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However, despite this relatively short distance from Palma, the only way practical option of transferring from the Son Sant Joan airport
is either by that of a privately hired car, or alternatively by one of the many taxis that are available outside of the arrivals hall.
As might be expected, the notion that any public transport serving a village of just 33 inhabitants might suffice for your transfers is unrealistic, if not a little far fetched.
At this point that you might be pleased to hear the journey from the airport is relatively straightforward. Upon leaving the airport, the Ma-19 will take you towards Palma. Rather then heading into Palma however you take the Ma-20 which arcs around the city.
The fast Ma-13 road will take you as far north as Consell, at which point the much slower Ma-2050 and Ma-2022 roads will then take you the final few miles into Alaro. The final stage from Alaro is to then get on to the Ma-210 minor road into Orient.
As this narrow road passes high through the mountains, you will enter into Orient through the green valley of Bunyola. Many consider this particular area to be one of the most beautiful on the island.
A more detailed version of this route, complete with links to maps where appropriate, is available from the Route Map link on the left hand frame of this page.
The village of Orient itself is rather primitive in its character. As is typical of rural Mallorcan hamlets, much of the architecture is 18th Century in design, with the church being the central feature of the community. One aspect of the village that does not conform to ones typical image of the island is the fertile farming lands surrounding the hamlet. This is most likely to be attributed to the high altitude effect of the valley in which Orient is situated, which cultivates the winter rains thus maintaining a green environment the year round. This gives rise to a small scale microclimate for the area, thus resulting in slightly cooler summer days as opposed to the scorching heat often felt in low lying areas.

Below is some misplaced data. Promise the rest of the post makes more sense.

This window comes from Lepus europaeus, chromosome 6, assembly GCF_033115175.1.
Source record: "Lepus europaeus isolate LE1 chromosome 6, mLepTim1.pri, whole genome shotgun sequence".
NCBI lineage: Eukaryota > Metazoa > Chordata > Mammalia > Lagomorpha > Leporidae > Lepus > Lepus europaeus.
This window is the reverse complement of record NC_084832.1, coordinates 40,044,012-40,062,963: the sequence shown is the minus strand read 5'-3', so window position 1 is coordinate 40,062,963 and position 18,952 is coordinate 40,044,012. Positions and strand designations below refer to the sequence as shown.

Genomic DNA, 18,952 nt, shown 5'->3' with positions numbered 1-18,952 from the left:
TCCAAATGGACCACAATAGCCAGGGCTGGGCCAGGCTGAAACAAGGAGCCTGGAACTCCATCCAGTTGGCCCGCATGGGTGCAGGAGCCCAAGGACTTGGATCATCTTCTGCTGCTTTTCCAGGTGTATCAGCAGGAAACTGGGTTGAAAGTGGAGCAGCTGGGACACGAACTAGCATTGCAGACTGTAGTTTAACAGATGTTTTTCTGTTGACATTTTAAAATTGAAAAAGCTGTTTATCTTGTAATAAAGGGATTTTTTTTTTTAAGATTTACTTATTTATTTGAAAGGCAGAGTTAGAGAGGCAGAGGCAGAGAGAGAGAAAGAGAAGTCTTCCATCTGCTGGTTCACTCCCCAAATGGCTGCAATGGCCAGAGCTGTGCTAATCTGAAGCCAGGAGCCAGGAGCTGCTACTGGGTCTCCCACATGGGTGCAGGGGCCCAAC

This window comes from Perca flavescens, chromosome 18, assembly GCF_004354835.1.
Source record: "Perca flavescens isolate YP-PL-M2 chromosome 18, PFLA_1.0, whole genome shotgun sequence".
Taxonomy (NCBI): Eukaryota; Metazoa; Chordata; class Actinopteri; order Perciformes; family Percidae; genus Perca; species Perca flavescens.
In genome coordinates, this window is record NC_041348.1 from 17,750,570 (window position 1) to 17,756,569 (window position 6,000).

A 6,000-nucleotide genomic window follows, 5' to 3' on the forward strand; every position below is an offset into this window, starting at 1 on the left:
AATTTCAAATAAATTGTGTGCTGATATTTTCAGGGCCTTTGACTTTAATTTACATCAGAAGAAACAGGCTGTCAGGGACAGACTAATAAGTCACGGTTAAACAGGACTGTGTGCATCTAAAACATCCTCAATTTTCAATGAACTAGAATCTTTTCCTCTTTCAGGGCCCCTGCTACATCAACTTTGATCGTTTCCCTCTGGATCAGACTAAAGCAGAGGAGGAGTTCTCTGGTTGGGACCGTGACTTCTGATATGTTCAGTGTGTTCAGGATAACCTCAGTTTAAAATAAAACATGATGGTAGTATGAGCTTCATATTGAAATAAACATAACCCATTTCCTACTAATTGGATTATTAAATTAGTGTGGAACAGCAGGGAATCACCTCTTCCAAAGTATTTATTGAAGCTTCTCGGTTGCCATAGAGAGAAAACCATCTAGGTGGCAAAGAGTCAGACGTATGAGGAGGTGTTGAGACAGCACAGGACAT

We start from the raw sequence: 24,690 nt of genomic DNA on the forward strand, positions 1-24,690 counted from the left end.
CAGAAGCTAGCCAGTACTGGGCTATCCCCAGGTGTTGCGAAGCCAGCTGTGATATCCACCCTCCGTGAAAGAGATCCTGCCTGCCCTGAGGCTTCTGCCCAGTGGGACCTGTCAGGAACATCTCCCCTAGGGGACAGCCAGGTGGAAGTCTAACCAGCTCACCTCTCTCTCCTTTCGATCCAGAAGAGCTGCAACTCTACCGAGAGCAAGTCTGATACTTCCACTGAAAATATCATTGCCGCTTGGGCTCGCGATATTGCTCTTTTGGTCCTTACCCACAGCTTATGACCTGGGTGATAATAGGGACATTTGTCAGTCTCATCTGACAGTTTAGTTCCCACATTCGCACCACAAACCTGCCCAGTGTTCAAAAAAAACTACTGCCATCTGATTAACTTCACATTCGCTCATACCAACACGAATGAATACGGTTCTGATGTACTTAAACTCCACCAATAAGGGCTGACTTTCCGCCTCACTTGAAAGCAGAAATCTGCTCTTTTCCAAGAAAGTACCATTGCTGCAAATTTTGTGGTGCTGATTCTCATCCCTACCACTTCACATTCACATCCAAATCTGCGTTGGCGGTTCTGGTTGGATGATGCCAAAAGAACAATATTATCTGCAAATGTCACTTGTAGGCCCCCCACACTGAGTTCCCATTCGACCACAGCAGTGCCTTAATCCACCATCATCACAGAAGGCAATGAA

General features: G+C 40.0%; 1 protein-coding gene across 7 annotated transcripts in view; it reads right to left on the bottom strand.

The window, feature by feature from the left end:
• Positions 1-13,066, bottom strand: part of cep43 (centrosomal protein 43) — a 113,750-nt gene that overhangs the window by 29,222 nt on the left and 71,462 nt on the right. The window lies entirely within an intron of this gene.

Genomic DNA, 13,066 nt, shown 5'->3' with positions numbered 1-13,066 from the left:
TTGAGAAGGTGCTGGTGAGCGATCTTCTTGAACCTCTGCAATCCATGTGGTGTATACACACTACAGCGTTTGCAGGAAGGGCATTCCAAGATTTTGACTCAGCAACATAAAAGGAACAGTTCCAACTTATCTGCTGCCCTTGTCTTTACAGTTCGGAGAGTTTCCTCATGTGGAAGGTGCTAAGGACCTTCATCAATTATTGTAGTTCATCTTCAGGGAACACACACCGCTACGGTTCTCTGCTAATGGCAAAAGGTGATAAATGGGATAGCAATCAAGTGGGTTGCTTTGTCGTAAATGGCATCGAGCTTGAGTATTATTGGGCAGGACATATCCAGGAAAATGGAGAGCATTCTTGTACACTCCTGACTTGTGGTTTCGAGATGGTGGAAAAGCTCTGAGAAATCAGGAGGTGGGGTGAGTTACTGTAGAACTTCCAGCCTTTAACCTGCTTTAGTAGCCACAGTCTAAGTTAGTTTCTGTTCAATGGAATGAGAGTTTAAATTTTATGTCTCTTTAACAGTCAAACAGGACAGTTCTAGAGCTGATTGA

Many of the attractions that Orient affords therefore tend to be based in and around the mountains. There are several notable walks that connect to nearby villages along routes that offer scenic views. In addition, the fertile land surrounding Orient is perfect for the sustaining of vineyards; indeed, the area is renown on the island for producing a selection of highly acclaimed wines. The attractions here have a holistic feel to them, and a stay in Orient is sure to introduce you to the natural delights the island has to offer.
For those that do wish to explore the wider area, then the need to hire a car is essential. Owing to its small size, the hamlet is not well connected with neighbouring towns and villages which give an isolated feel to the place. However, the nearest town of Bunyola is served by the Tren de Soller railway which makes several stops here each day. It is from here that the visitor can step abroad into the vintage bass and mahogany carriages and enjoy the short journey into the capital city of Palma or other stops of your choice.
As is evident from the map, Orient is not a coastal resort and it is perhaps almost entirely for this reason that a stay here would hold no appeal to children. However, for those that do seek the tranquillity of Mallorca in a remote, untouched area of the island, then Orient would certainly be a venue worth serious consideration.
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